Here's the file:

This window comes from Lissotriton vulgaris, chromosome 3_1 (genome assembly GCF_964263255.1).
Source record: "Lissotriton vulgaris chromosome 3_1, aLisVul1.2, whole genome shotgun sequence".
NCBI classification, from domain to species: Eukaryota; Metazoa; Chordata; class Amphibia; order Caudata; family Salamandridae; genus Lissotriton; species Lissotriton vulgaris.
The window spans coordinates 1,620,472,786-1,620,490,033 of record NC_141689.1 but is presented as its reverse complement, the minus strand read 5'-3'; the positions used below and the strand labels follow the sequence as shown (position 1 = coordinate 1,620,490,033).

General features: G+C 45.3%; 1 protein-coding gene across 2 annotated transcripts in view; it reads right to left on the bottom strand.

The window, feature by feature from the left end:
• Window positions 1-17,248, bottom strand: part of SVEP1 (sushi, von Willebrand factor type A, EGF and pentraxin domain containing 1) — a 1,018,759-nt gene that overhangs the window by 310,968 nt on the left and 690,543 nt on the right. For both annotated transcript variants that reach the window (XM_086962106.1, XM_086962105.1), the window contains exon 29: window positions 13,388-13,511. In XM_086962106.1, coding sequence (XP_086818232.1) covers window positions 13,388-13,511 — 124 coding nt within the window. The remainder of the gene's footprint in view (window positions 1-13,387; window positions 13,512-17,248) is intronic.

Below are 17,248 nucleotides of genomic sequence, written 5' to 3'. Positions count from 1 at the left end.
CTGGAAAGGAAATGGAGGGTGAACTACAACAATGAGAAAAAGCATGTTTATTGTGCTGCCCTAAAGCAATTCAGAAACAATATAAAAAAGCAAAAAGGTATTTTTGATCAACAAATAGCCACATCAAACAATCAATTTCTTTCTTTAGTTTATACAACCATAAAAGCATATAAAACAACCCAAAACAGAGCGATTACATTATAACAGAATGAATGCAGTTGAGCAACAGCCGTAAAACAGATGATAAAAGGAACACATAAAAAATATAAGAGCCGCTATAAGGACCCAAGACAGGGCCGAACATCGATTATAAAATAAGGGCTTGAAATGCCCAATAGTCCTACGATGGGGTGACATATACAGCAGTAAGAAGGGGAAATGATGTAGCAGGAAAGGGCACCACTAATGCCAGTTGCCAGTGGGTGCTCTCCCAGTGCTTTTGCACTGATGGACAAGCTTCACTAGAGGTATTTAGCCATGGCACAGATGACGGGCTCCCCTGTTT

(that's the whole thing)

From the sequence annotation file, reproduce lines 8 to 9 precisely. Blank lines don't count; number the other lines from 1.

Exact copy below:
Below are 17,248 nucleotides of genomic sequence, written 5' to 3'. Positions count from 1 at the left end.
CTGGAAAGGAAATGGAGGGTGAACTACAACAATGAGAAAAAGCATGTTTATTGTGCTGCCCTAAAGCAATTCAGAAACAATATAAAAAAGCAAAAAGGTATTTTTGATCAACAAATAGCCACATCAAACAATCAATTTCTTTCTTTAGTTTATACAACCATAAAAGCATATAAAACAACCCAAAACAGAGCGATTACATTATAACAGAATGAATGCAGTTGAGCAACAGCCGTAAAACAGATGATAAAAGGAACACATAAAAAATATAAGAGCCGCTATAAGGACCCAAGACAGGGCCGAACATCGATTATAAAATAAGGGCTTGAAATGCCCAATAGTCCTACGATGGGGTGACATATACAGCAGTAAGAAGGGGAAATGATGTAGCAGGAAAGGGCACCACTAATGCCAGTTGCCAGTGGGTGCTCTCCCAGTGCTTTTGCACTGATGGACAAGCTTCACTAGAGGTATTTAGCCATGGCACAGATGACGGGCTCCCCTGTTT